Amir Nayyeri, a theoretical computer scientist, is passionate about two things — geometry and soccer — both of which were fostered growing up in Tehran, Iran. During breaks at school, he and his friends would challenge each other with hard math problems, and after school they headed to the soccer fields.
In college he studied computer engineering, receiving his bachelor’s and master’s from University of Tehran, where he focused on networks and systems, but he never lost his love for theoretical math that was sparked in his youth. That’s one of the reasons he switched to computational geometry and topology during his graduate study at University of Illinois at Urbana-Champaign.
Morphing two pictures or representing water flow down a mountain are examples of how his work can be applied, but he prefers to work at the theory level.
“If you understand a concept very deeply, then applications will show up at some point,” he said.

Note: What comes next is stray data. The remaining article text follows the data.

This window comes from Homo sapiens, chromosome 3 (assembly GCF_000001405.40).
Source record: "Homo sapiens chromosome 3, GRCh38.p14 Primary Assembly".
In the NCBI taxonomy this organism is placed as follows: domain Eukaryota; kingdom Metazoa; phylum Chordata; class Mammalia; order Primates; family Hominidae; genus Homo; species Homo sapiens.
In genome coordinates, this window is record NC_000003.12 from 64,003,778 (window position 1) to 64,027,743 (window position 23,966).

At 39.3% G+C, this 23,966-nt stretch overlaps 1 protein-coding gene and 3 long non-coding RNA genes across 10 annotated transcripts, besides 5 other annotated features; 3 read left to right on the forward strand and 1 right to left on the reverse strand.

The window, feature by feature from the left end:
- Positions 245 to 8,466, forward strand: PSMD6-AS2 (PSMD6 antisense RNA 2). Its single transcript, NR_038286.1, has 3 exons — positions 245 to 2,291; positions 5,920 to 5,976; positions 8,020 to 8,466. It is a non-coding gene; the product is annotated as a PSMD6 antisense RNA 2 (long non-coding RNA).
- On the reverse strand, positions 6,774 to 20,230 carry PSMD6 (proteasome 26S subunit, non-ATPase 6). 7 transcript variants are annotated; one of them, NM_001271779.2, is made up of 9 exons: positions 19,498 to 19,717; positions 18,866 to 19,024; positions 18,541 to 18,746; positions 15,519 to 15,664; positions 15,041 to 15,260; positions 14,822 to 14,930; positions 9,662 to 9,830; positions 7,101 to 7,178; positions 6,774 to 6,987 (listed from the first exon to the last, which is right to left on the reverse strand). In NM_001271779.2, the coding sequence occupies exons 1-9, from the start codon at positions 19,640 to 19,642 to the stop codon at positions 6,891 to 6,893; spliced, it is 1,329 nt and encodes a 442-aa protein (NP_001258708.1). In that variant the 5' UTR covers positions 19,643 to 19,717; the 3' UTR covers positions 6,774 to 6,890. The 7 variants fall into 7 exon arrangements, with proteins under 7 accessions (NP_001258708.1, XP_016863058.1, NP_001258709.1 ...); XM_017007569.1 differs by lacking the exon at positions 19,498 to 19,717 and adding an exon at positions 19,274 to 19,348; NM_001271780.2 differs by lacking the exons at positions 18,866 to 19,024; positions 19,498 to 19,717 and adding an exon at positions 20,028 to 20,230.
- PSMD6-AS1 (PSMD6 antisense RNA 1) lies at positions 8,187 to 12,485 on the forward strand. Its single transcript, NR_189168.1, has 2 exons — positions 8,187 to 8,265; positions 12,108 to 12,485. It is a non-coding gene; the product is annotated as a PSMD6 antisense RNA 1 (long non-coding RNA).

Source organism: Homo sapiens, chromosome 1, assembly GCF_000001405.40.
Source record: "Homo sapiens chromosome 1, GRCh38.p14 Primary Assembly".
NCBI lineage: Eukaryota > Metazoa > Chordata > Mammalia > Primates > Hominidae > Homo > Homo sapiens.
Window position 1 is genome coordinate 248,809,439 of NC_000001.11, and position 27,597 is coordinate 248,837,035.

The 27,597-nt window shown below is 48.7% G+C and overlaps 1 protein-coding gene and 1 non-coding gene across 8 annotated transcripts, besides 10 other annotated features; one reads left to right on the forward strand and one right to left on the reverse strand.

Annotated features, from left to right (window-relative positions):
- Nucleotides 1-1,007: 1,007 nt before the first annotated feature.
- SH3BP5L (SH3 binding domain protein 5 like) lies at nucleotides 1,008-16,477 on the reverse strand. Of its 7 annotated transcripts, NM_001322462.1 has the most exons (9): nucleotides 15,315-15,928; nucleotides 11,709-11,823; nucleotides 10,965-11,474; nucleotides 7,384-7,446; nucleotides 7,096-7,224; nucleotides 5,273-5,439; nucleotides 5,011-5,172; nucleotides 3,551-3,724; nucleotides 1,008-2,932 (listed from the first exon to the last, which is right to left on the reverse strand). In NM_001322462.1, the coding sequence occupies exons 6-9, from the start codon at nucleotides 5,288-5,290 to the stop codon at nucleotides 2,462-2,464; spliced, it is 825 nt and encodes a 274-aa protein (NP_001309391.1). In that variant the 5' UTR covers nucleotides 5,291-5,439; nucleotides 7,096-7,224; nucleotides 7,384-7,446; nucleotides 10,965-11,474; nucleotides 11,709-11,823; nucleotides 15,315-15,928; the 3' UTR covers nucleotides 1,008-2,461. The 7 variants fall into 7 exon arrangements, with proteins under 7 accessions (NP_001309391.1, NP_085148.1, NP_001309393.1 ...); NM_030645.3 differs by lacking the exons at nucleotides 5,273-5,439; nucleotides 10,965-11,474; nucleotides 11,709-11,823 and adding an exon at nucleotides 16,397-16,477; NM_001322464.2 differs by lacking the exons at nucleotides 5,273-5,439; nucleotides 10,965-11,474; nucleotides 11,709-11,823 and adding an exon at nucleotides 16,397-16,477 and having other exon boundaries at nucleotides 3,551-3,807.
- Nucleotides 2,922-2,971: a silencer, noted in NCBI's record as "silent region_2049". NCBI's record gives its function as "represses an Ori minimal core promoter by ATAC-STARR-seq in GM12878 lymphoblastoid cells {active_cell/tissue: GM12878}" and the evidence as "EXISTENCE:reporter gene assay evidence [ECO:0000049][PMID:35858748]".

Nayyeri moved to the U.S. primarily for the better schools, but he also was excited to experience a culture that was very different from his own. One of the things he likes about U.S. is that you can get to know people from all over the world.
While in Urbana-Champaign he also discovered he liked living in a smaller town where it was easier to get around. In Tehran the typical mode of transportation was by cab, the roads were very crowded, and he would often end up walking most of his way to school when the cab got stuck in traffic.
Now that he is in Corvallis he commutes by bike. “I am very happy about that because my life is so much easier now. I can bike everywhere and the weather is very nice even in the winter. Biking in Illinois in the winter was not an option — it’s freezing!” he said.
Nayyeri also enjoys hiking. Just north of Tehran are mountains he would hike on the weekends and he is excited about exploring the hiking around Corvallis which has so far included Marys Peak. And although he doesn’t play soccer as often as he did when he was a kid, he still enjoys an occasional pick-up game.